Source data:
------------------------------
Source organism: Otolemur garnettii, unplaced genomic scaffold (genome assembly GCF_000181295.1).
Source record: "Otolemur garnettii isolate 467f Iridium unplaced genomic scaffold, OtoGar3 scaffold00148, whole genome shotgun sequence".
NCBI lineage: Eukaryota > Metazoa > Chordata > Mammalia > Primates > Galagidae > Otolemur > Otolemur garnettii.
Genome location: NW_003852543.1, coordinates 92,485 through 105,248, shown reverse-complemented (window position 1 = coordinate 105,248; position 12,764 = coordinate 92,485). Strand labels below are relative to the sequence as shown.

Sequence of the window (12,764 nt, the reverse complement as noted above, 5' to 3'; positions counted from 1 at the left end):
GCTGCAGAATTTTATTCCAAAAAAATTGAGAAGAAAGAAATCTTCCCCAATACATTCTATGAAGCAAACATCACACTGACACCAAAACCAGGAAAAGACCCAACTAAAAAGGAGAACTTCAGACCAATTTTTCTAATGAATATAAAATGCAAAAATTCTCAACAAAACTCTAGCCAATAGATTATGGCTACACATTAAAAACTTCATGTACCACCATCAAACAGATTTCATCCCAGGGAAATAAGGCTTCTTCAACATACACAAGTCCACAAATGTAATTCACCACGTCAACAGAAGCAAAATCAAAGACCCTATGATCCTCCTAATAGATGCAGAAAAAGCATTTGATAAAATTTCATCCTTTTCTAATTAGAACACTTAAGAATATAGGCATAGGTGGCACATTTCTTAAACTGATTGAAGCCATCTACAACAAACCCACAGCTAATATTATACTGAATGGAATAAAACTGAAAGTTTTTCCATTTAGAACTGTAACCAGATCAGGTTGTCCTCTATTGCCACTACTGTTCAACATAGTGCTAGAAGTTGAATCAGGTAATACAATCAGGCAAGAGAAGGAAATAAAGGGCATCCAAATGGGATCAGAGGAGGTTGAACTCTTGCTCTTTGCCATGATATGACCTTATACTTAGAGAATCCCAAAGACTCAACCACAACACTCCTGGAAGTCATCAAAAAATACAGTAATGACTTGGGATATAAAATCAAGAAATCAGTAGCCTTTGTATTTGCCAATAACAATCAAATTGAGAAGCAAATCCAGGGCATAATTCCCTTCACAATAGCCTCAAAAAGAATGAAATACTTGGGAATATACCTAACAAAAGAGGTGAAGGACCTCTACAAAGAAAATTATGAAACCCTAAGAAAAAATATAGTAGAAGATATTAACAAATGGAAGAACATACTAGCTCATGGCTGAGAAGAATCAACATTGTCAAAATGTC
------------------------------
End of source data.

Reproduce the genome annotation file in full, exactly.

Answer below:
Source organism: Otolemur garnettii, unplaced genomic scaffold (genome assembly GCF_000181295.1).
Source record: "Otolemur garnettii isolate 467f Iridium unplaced genomic scaffold, OtoGar3 scaffold00148, whole genome shotgun sequence".
NCBI lineage: Eukaryota > Metazoa > Chordata > Mammalia > Primates > Galagidae > Otolemur > Otolemur garnettii.
Genome location: NW_003852543.1, coordinates 92,485 through 105,248, shown reverse-complemented (window position 1 = coordinate 105,248; position 12,764 = coordinate 92,485). Strand labels below are relative to the sequence as shown.

Sequence of the window (12,764 nt, the reverse complement as noted above, 5' to 3'; positions counted from 1 at the left end):
GCTGCAGAATTTTATTCCAAAAAAATTGAGAAGAAAGAAATCTTCCCCAATACATTCTATGAAGCAAACATCACACTGACACCAAAACCAGGAAAAGACCCAACTAAAAAGGAGAACTTCAGACCAATTTTTCTAATGAATATAAAATGCAAAAATTCTCAACAAAACTCTAGCCAATAGATTATGGCTACACATTAAAAACTTCATGTACCACCATCAAACAGATTTCATCCCAGGGAAATAAGGCTTCTTCAACATACACAAGTCCACAAATGTAATTCACCACGTCAACAGAAGCAAAATCAAAGACCCTATGATCCTCCTAATAGATGCAGAAAAAGCATTTGATAAAATTTCATCCTTTTCTAATTAGAACACTTAAGAATATAGGCATAGGTGGCACATTTCTTAAACTGATTGAAGCCATCTACAACAAACCCACAGCTAATATTATACTGAATGGAATAAAACTGAAAGTTTTTCCATTTAGAACTGTAACCAGATCAGGTTGTCCTCTATTGCCACTACTGTTCAACATAGTGCTAGAAGTTGAATCAGGTAATACAATCAGGCAAGAGAAGGAAATAAAGGGCATCCAAATGGGATCAGAGGAGGTTGAACTCTTGCTCTTTGCCATGATATGACCTTATACTTAGAGAATCCCAAAGACTCAACCACAACACTCCTGGAAGTCATCAAAAAATACAGTAATGACTTGGGATATAAAATCAAGAAATCAGTAGCCTTTGTATTTGCCAATAACAATCAAATTGAGAAGCAAATCCAGGGCATAATTCCCTTCACAATAGCCTCAAAAAGAATGAAATACTTGGGAATATACCTAACAAAAGAGGTGAAGGACCTCTACAAAGAAAATTATGAAACCCTAAGAAAAAATATAGTAGAAGATATTAACAAATGGAAGAACATACTAGCTCATGGCTGAGAAGAATCAACATTGTCAAAATGTC